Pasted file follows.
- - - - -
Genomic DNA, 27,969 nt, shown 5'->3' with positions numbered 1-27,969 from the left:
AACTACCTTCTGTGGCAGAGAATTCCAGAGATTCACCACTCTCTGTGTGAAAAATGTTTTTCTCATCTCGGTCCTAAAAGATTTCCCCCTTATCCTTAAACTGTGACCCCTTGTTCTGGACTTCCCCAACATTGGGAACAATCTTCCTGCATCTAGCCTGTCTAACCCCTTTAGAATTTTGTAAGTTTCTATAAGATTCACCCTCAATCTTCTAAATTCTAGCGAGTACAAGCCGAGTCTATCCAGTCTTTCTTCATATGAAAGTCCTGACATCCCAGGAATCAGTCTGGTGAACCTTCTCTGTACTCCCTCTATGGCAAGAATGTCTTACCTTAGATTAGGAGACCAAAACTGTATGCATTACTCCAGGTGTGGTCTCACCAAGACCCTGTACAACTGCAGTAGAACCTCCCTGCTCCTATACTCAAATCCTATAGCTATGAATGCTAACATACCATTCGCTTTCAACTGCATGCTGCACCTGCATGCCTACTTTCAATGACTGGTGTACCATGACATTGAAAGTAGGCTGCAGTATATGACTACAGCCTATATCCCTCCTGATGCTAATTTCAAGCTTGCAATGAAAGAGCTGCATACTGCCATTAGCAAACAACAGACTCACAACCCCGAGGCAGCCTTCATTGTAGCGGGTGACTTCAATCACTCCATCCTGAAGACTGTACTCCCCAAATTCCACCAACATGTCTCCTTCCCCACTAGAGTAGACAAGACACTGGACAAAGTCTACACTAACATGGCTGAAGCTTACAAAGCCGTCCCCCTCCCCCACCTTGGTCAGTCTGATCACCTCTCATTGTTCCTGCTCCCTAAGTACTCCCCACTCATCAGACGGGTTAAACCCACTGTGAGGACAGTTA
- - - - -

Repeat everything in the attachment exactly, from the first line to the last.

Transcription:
Genomic DNA, 27,969 nt, shown 5'->3' with positions numbered 1-27,969 from the left:
AACTACCTTCTGTGGCAGAGAATTCCAGAGATTCACCACTCTCTGTGTGAAAAATGTTTTTCTCATCTCGGTCCTAAAAGATTTCCCCCTTATCCTTAAACTGTGACCCCTTGTTCTGGACTTCCCCAACATTGGGAACAATCTTCCTGCATCTAGCCTGTCTAACCCCTTTAGAATTTTGTAAGTTTCTATAAGATTCACCCTCAATCTTCTAAATTCTAGCGAGTACAAGCCGAGTCTATCCAGTCTTTCTTCATATGAAAGTCCTGACATCCCAGGAATCAGTCTGGTGAACCTTCTCTGTACTCCCTCTATGGCAAGAATGTCTTACCTTAGATTAGGAGACCAAAACTGTATGCATTACTCCAGGTGTGGTCTCACCAAGACCCTGTACAACTGCAGTAGAACCTCCCTGCTCCTATACTCAAATCCTATAGCTATGAATGCTAACATACCATTCGCTTTCAACTGCATGCTGCACCTGCATGCCTACTTTCAATGACTGGTGTACCATGACATTGAAAGTAGGCTGCAGTATATGACTACAGCCTATATCCCTCCTGATGCTAATTTCAAGCTTGCAATGAAAGAGCTGCATACTGCCATTAGCAAACAACAGACTCACAACCCCGAGGCAGCCTTCATTGTAGCGGGTGACTTCAATCACTCCATCCTGAAGACTGTACTCCCCAAATTCCACCAACATGTCTCCTTCCCCACTAGAGTAGACAAGACACTGGACAAAGTCTACACTAACATGGCTGAAGCTTACAAAGCCGTCCCCCTCCCCCACCTTGGTCAGTCTGATCACCTCTCATTGTTCCTGCTCCCTAAGTACTCCCCACTCATCAGACGGGTTAAACCCACTGTGAGGACAGTTA